Day 175: "You've never received an icy glare…"

Click for a better look

Celebrating 175 straight days of blogging with another glance at The Man Who Signed the City: an excerpt of the chapter on Drew Daniel, English professor, half of the electronic band Matmos, veteran of world tours with Bjork. (And yes, that's a new cover mockup, ovr there on the right.)

Of the 1,000 copies of Quasi-Objects, they consigned five to a record shop in London called Rough Trade. Rough Trade’s customers included, on at least one occasion, Bjork, and she bought Quasi-Objects. She liked it so much she gave Daniel and Schmidt a call from Iceland. Would they like to remix a song of hers titled “Alarm Call”? “At first we thought it was a prank or something, one of our friends winding us up,” Daniel remembers. “It was a shock. Then, when she started thinking about making her album Vespertine, she approached us to make some rhythms for one song. Then we made a few more, and it started to snowball.” She came to San Francisco to work on the album with them at their house. The first day, Daniel’s computer crashed and he had to call a friend to fix it. “That was pretty embarrassing, but she proved patient with the way we operate.”

Then came the real stunner. “I was working at the Huntington Library in Los Angeles on my dissertation, in the archives looking for visual representations of melancholy, and I got a phone call from Bjork.” She was standing on a cliff in Iceland where, Daniel says, she goes to make big decisions, and she was inviting Matmos to join the backing musicians for her upcoming tour. The tour would be huge, traversing Europe, the United States, and Japan, and it would take a commitment of up to two years. Daniel was in the middle of his dissertation, and had to approach his adviser, Richard Halpern (now one of his colleagues in the Johns Hopkins English Department), and announce that he would be taking a few years off to go on the road. Halpern agreed to let him take a break. “He didn’t have to do that,” Daniel says. “Most people would have been, like, ‘Later, loser,’ but Richard knew I was serious.”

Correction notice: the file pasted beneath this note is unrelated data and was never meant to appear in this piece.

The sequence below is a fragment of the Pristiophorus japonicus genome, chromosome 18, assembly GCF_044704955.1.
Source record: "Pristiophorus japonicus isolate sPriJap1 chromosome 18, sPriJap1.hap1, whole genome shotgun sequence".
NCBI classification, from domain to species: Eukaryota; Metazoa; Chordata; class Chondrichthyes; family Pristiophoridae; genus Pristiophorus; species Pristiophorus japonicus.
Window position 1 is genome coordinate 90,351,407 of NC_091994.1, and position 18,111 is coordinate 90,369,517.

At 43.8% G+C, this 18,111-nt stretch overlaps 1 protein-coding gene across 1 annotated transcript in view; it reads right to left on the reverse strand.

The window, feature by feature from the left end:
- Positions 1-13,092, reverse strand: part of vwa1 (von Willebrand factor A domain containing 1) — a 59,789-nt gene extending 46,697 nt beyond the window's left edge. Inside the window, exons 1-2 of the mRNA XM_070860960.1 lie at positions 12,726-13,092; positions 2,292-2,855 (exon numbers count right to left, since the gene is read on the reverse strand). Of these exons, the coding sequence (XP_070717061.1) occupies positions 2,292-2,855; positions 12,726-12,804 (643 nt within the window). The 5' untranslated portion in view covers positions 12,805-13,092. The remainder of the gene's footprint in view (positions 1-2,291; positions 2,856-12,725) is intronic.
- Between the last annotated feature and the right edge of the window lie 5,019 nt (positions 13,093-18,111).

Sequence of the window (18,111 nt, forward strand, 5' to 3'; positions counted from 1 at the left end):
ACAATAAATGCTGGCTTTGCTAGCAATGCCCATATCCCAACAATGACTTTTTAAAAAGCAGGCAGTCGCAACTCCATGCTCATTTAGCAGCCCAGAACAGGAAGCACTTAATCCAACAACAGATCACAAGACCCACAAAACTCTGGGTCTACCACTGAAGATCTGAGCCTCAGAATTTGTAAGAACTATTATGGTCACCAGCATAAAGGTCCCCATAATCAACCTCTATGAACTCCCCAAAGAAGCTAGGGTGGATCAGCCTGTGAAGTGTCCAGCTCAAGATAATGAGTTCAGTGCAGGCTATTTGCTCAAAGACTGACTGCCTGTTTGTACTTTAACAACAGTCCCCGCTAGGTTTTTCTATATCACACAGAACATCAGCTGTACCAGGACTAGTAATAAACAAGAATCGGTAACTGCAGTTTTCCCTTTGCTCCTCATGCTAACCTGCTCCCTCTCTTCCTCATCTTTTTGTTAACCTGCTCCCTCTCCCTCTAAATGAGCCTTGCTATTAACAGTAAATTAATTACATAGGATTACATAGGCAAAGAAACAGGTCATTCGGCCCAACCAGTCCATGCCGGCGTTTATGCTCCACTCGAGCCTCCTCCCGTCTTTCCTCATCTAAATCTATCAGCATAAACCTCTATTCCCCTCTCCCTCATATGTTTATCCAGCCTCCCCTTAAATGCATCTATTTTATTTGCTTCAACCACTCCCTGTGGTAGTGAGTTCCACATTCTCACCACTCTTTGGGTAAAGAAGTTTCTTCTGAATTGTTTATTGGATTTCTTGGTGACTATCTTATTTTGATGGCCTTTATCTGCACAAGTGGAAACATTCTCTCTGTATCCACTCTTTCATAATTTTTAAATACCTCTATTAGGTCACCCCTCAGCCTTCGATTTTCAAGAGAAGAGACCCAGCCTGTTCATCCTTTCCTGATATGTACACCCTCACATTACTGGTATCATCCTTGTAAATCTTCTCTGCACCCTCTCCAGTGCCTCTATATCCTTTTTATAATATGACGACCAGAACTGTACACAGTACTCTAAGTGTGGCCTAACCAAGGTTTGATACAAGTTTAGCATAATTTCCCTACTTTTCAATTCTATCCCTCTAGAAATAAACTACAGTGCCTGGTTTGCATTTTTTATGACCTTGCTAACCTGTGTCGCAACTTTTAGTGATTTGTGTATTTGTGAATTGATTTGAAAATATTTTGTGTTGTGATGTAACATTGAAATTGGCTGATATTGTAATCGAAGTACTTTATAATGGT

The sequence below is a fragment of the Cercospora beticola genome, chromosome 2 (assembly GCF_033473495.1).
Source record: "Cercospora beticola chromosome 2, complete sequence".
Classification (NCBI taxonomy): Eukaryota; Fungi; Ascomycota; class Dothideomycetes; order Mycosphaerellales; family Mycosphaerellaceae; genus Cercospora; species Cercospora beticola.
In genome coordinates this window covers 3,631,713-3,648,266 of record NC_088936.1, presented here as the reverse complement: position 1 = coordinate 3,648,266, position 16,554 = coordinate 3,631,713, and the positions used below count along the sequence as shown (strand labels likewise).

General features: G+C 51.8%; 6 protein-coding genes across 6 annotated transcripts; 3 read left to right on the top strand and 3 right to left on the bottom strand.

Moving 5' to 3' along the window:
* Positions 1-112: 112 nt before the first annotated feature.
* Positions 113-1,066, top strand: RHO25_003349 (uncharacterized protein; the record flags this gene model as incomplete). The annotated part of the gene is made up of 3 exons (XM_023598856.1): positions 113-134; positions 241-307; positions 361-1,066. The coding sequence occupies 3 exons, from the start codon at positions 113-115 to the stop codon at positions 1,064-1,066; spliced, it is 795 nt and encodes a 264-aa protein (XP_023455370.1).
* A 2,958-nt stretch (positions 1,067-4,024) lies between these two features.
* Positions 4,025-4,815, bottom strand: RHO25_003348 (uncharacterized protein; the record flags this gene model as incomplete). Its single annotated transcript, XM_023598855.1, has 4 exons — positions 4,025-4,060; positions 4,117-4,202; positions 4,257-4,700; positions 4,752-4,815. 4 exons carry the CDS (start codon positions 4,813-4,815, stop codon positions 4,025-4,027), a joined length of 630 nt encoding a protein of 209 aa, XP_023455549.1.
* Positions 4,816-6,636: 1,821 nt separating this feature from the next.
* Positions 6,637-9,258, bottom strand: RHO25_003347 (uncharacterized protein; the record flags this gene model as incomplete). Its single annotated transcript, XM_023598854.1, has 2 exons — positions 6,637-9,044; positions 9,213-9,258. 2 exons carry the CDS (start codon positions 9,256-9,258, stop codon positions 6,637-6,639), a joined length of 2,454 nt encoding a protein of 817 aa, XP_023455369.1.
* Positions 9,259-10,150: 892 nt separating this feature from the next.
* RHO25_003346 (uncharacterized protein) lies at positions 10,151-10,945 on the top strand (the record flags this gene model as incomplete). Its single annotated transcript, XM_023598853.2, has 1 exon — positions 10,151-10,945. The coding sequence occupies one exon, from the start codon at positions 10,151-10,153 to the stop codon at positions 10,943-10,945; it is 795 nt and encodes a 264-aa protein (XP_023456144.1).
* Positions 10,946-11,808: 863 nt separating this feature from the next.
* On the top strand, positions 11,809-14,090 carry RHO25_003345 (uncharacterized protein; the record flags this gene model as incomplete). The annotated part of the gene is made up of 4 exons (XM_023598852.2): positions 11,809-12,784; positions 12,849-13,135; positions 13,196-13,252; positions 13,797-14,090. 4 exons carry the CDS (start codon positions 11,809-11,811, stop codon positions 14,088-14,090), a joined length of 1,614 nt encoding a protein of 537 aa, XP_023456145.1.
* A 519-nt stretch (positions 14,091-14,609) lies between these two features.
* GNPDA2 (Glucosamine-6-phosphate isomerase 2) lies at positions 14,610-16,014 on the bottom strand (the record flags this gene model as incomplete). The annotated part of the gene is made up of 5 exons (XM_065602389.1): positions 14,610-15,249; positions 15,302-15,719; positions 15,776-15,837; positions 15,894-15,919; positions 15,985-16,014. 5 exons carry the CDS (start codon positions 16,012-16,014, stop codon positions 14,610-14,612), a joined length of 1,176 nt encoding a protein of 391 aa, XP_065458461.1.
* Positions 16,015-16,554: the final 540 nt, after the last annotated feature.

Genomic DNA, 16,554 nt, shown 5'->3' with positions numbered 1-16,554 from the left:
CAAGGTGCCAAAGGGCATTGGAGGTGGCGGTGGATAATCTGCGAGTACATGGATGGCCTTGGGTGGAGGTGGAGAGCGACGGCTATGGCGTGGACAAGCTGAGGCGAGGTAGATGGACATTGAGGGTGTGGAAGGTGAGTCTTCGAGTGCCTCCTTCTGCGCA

Daniel and Schmidt had to learn Bjork’s full tour repertory and figure out how to perform everything live. One song, “Aurora,” included the sound of Bjork walking through snow. “We couldn’t do snow on stage, though we looked into it,” Daniel recalls. “Martin had this idea to walk on rock salt on a contact-mic platform. So the rhythm of the song was Martin walking. It’s actually a challenge to walk at the right pace for a whole band.” They spent six months in rehearsal and preparation. Says Daniel, “I was scared at the idea that we were really going to do this. But Bjork said, ‘Don’t worry, we’ve got a lot of people to work with you and make this bullet proof.”

The touring ensemble included a 13-piece orchestra, a choir, a harpist, and Matmos. The first performance was in Paris. “We couldn’t believe what the audience for a pop star sounds like on stage,” Daniel says. “You know, we get good applause when we finish a show, but as soon as she walked onstage, the roar of the French fans was really frightening.” His parents were backstage. So was Catherine Deneuve. “We actually met her at the Dancer in the Dark premiere”—Deneuve and Bjork both had roles in the Lars von Trier film—“and Martin tried to bum a cigarette from her. You’ve never received an icy glare until you’ve tried to bum a cigarette from Catherine Deneuve.”

Day 149: Progress , Week 21

Projects